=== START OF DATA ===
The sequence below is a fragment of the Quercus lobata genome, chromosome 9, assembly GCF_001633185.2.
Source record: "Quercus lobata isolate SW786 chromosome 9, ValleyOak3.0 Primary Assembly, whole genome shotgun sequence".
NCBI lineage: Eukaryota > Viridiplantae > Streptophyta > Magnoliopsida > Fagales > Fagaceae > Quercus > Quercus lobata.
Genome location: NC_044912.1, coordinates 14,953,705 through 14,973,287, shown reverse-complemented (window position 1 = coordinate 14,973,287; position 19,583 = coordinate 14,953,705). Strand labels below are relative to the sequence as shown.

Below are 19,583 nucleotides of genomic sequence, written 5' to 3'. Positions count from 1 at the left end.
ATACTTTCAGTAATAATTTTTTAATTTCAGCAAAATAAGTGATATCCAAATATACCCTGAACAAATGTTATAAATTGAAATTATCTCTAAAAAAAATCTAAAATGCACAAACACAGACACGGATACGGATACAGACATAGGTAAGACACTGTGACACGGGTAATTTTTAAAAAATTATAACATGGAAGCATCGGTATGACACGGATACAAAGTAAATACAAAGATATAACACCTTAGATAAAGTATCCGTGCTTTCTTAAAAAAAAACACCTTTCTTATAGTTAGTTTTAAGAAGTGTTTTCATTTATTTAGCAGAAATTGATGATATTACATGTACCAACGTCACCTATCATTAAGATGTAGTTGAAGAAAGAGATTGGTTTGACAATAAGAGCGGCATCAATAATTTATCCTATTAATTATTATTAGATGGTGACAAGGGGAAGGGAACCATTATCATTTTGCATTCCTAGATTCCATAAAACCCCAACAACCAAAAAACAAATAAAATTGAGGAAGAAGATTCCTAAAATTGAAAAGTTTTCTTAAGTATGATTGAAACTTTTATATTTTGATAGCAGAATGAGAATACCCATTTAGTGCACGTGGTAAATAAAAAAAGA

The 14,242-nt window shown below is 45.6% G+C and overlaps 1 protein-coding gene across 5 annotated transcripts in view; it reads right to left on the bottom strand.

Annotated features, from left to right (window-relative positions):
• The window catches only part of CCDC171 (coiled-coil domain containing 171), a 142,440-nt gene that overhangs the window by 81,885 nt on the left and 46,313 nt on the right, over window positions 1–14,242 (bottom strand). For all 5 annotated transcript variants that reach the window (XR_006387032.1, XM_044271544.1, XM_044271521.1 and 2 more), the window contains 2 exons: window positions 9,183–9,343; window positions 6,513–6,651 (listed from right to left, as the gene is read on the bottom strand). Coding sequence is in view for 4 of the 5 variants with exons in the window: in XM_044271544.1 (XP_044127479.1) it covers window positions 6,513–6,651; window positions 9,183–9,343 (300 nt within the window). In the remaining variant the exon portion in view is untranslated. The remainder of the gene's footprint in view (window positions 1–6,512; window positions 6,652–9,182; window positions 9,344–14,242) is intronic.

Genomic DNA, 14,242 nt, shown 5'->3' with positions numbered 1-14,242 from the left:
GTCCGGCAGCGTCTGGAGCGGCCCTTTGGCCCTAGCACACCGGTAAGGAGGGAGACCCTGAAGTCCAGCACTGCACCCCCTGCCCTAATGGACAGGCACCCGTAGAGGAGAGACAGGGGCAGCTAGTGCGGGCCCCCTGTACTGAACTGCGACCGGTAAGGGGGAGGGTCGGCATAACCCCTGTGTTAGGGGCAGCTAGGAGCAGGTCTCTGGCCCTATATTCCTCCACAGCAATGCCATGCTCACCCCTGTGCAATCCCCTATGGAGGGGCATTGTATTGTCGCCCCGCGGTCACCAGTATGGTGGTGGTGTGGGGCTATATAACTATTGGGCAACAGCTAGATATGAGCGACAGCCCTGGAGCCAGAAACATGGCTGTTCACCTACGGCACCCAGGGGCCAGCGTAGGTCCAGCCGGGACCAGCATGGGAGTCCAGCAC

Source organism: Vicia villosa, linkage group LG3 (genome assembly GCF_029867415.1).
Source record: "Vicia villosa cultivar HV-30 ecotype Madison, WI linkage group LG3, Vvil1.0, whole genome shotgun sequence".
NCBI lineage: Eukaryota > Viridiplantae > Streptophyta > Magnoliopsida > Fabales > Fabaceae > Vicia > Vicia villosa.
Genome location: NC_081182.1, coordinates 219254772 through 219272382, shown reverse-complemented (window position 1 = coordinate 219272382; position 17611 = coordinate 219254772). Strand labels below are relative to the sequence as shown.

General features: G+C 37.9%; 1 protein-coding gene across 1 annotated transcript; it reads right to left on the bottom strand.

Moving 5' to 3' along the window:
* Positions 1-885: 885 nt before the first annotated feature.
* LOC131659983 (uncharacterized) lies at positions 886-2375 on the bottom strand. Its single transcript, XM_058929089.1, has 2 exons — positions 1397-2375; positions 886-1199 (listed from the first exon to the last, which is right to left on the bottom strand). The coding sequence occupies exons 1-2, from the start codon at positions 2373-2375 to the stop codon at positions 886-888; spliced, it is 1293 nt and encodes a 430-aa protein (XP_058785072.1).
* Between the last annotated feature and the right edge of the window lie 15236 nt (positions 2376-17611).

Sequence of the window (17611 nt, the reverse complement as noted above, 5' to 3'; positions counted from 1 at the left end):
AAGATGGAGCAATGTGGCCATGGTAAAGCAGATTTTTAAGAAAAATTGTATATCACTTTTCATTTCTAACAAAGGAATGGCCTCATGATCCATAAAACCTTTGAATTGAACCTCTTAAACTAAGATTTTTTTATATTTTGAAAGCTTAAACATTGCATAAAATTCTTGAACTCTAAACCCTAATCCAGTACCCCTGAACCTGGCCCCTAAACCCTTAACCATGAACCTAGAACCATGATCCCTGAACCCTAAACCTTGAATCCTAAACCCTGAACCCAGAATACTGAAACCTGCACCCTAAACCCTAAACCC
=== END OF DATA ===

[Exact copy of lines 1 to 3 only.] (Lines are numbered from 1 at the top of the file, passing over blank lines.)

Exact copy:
The sequence below is a fragment of the Quercus lobata genome, chromosome 9, assembly GCF_001633185.2.
Source record: "Quercus lobata isolate SW786 chromosome 9, ValleyOak3.0 Primary Assembly, whole genome shotgun sequence".
NCBI lineage: Eukaryota > Viridiplantae > Streptophyta > Magnoliopsida > Fagales > Fagaceae > Quercus > Quercus lobata.